“Heaven is not just the sky over our heads”


In our brief presentation of Father Levalois’ book, we mentioned an interview.
Here is the full English translation:

Father Christophe Levalois, a teacher and Orthodox priest,  as well as editor of Orthodoxie.com, recently published a key book entitled Le christianisme orthodoxe face aux défis de la société occidentale [Orthodox Christianity and the challenges of Western society]. This work will also be of interest to Roman Catholics for the new light it brings on the Christian phenomenon today.

Your latest book offers a vision of Orthodox Christianity in the face of the challenges of contemporary Western society. In your opinion, what are these major challenges?

Christophe Levalois:
The first challenge for Christian believers is to follow Christ in Spirit and in truth. They are called to this transforming life which makes “all things new” (Rev 21: 5), which is infused by the Spirit so that Christ may be formed in them (Gal 4:19). Without it, they build only on the sand (Mt 7, 26). There, is their main and foremost challenge. There lies the life-giving foundation of everything else. That’s a personal challenge to be faced within a community. The other challenges exist in regards to our relationships with the world (creation) and human society. They are multiple, but at the root, beyond the innumerable domino effects, we always find a spiritual question.

The first challenge, which is not just for Christians, is the fact that our contemporary societies are turning away from Heaven, not so much in individual practices as in the way society thinks, organizes itself and lives.
It must be understood that Heaven is not just the sky over our heads. It also refers to our inner space in its elevation. Traditional societies used to integrate this reality in their political and social functioning. The current orientation is a relatively new fact in history, of varying intensity depending on the countries. This phenomenon is called secularization and it forces believers to rethink their relationship with society.
It can be and it is indeed disorienting for a lot of people. How to exist and to express oneself in this relatively new situation, in light of the millennia that have just passed?
On the other hand, it can be noticed in this situation that the choice to be a Christian today is now less the result of a social determination than of a desire and a personal journey. Which is positive.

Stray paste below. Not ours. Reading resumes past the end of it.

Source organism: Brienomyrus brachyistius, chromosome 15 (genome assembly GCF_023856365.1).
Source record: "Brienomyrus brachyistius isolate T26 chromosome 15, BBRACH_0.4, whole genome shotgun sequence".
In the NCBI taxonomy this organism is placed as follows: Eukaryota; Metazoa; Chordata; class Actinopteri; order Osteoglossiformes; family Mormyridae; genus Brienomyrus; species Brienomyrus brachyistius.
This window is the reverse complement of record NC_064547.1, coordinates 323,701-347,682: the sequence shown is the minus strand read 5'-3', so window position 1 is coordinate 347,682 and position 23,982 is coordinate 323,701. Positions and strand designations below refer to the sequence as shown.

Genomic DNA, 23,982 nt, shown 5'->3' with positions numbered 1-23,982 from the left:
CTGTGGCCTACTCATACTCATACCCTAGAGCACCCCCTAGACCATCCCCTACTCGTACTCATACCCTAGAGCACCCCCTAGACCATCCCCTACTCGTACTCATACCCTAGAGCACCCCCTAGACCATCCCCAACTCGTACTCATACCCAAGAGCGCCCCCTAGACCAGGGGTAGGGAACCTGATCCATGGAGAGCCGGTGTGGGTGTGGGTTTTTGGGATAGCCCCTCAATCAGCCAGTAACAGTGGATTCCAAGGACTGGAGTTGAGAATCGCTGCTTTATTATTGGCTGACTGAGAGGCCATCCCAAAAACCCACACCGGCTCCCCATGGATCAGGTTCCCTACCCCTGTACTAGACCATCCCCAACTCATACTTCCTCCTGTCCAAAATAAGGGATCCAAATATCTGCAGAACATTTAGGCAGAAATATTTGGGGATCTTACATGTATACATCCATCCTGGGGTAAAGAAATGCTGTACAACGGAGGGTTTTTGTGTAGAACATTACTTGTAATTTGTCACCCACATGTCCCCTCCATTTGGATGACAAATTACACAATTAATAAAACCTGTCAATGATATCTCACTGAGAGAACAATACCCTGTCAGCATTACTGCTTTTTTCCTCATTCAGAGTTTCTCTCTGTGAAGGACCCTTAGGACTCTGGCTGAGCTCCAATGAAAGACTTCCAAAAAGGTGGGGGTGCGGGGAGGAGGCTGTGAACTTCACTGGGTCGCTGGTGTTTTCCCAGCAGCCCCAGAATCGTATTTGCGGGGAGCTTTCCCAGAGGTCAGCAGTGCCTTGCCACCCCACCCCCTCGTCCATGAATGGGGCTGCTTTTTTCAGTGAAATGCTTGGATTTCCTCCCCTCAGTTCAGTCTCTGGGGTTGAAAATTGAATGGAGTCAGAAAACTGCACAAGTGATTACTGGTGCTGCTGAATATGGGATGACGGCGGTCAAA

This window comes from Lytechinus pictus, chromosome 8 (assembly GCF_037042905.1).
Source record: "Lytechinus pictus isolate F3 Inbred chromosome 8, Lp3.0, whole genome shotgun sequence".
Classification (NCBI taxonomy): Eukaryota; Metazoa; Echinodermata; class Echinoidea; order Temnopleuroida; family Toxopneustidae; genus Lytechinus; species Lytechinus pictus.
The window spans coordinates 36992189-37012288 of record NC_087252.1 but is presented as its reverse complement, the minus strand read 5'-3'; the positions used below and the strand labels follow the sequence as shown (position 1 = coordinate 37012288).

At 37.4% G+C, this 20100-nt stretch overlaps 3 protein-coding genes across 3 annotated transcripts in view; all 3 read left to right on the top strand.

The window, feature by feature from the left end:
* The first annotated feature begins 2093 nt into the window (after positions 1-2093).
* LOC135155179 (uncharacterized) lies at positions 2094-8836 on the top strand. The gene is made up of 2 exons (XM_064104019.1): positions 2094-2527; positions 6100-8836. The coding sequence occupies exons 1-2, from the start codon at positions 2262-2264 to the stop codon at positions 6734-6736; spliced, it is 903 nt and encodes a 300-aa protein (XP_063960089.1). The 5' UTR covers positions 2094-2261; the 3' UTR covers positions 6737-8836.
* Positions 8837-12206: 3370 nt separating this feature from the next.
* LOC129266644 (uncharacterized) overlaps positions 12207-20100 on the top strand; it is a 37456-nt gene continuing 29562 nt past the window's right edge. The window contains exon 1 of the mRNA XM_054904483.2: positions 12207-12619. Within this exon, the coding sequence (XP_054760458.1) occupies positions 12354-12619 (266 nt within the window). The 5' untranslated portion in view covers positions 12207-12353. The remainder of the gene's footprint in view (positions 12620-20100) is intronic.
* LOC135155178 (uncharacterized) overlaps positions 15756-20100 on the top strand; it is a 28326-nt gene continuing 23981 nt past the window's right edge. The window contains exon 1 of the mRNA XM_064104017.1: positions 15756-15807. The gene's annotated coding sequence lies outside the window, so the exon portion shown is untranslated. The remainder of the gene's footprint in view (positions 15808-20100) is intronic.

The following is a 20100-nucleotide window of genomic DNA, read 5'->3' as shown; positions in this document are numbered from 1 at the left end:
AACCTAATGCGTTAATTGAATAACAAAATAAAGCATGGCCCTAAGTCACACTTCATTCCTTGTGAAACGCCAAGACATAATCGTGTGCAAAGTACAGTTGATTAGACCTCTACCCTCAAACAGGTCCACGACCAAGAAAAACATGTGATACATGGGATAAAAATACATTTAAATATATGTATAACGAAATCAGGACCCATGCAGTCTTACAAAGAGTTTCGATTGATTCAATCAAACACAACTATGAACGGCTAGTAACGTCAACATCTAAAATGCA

At the same time however, one can only deeply regret a misunderstanding of Christianity, if not a more or less open hostility by some people, or even a murderous hatred. This leads us to another challenge, more crucial than ever: how to authentically dialogue with others who are not Christians, if only to inform them? I would add that this dialogue is also essential between Christians.

These challenges are faced by all Christians. What about Orthodox Christians in particular?

Of course, the Orthodox face these same challenges. But in addition, some Orthodox Churches have long been persecuted by communist regimes or in the grip of the Ottoman Empire for centuries. For not more than a quarter of a century for some, they have been opening themselves to a dialogue with contemporary society, by taking an active part in social debates. It is a recent fact that needs to be fully appreciated. It is important to understand it.

Societal challenges affect us all. What Christian answer is it worth recalling in order to face them?

Yes, there are many challenges shared by all human beings today: social fragmentation, often inside the family; issues of identity that go hand in hand with it; a tyrannical economy, the race for profit and commercialization of life; the society of entertainment which generates so many lies and sufferings; the loss of the deep meaning of life for many, beyond material utility; a life often fragmented, confusing and stressful, which is a handicap for the spiritual deepening that requires focus; the very present inhumanity and all the despair.
Christian faith gives optimism to face all the burdens and ordeals, to overcome all that needs to be overcome. The Easter proclamation is at the center of our approach and of our hope in this world: “Christ is risen from the dead, trampling death by death. To those who were in the tombs, He gave life! ”

In your book, you tackle the difficult issue of secularism. How does the Orthodox world see it?